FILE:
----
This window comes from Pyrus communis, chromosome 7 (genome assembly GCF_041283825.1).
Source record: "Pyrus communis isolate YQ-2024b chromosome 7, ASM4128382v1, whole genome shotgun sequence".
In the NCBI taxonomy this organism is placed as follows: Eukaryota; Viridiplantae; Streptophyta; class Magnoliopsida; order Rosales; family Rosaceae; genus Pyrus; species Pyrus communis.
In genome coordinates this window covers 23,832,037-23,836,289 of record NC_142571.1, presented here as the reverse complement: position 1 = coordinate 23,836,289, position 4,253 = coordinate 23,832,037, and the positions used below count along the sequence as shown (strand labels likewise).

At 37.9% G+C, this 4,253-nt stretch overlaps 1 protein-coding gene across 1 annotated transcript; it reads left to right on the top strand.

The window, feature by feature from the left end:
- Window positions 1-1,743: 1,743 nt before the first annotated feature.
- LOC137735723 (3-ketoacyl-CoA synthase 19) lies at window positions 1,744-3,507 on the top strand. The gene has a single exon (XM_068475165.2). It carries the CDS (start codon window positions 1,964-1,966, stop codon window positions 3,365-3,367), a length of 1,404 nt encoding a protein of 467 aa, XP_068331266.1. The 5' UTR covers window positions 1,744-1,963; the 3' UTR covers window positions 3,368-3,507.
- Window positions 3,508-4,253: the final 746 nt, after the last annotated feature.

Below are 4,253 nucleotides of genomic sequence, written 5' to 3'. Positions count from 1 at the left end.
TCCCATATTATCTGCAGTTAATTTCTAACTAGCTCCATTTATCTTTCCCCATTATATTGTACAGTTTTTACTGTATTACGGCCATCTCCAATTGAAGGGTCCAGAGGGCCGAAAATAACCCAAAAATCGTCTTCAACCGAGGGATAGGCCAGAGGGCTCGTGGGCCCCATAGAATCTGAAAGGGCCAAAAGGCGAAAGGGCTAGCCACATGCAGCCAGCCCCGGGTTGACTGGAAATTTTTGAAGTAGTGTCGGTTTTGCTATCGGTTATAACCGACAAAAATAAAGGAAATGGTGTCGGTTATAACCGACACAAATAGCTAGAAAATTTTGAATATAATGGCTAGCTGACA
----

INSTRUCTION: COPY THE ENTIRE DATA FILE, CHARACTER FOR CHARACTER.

This window comes from Pyrus communis, chromosome 7 (genome assembly GCF_041283825.1).
Source record: "Pyrus communis isolate YQ-2024b chromosome 7, ASM4128382v1, whole genome shotgun sequence".
In the NCBI taxonomy this organism is placed as follows: Eukaryota; Viridiplantae; Streptophyta; class Magnoliopsida; order Rosales; family Rosaceae; genus Pyrus; species Pyrus communis.
In genome coordinates this window covers 23,832,037-23,836,289 of record NC_142571.1, presented here as the reverse complement: position 1 = coordinate 23,836,289, position 4,253 = coordinate 23,832,037, and the positions used below count along the sequence as shown (strand labels likewise).

At 37.9% G+C, this 4,253-nt stretch overlaps 1 protein-coding gene across 1 annotated transcript; it reads left to right on the top strand.

The window, feature by feature from the left end:
- Window positions 1-1,743: 1,743 nt before the first annotated feature.
- LOC137735723 (3-ketoacyl-CoA synthase 19) lies at window positions 1,744-3,507 on the top strand. The gene has a single exon (XM_068475165.2). It carries the CDS (start codon window positions 1,964-1,966, stop codon window positions 3,365-3,367), a length of 1,404 nt encoding a protein of 467 aa, XP_068331266.1. The 5' UTR covers window positions 1,744-1,963; the 3' UTR covers window positions 3,368-3,507.
- Window positions 3,508-4,253: the final 746 nt, after the last annotated feature.

Below are 4,253 nucleotides of genomic sequence, written 5' to 3'. Positions count from 1 at the left end.
TCCCATATTATCTGCAGTTAATTTCTAACTAGCTCCATTTATCTTTCCCCATTATATTGTACAGTTTTTACTGTATTACGGCCATCTCCAATTGAAGGGTCCAGAGGGCCGAAAATAACCCAAAAATCGTCTTCAACCGAGGGATAGGCCAGAGGGCTCGTGGGCCCCATAGAATCTGAAAGGGCCAAAAGGCGAAAGGGCTAGCCACATGCAGCCAGCCCCGGGTTGACTGGAAATTTTTGAAGTAGTGTCGGTTTTGCTATCGGTTATAACCGACAAAAATAAAGGAAATGGTGTCGGTTATAACCGACACAAATAGCTAGAAAATTTTGAATATAATGGCTAGCTGACA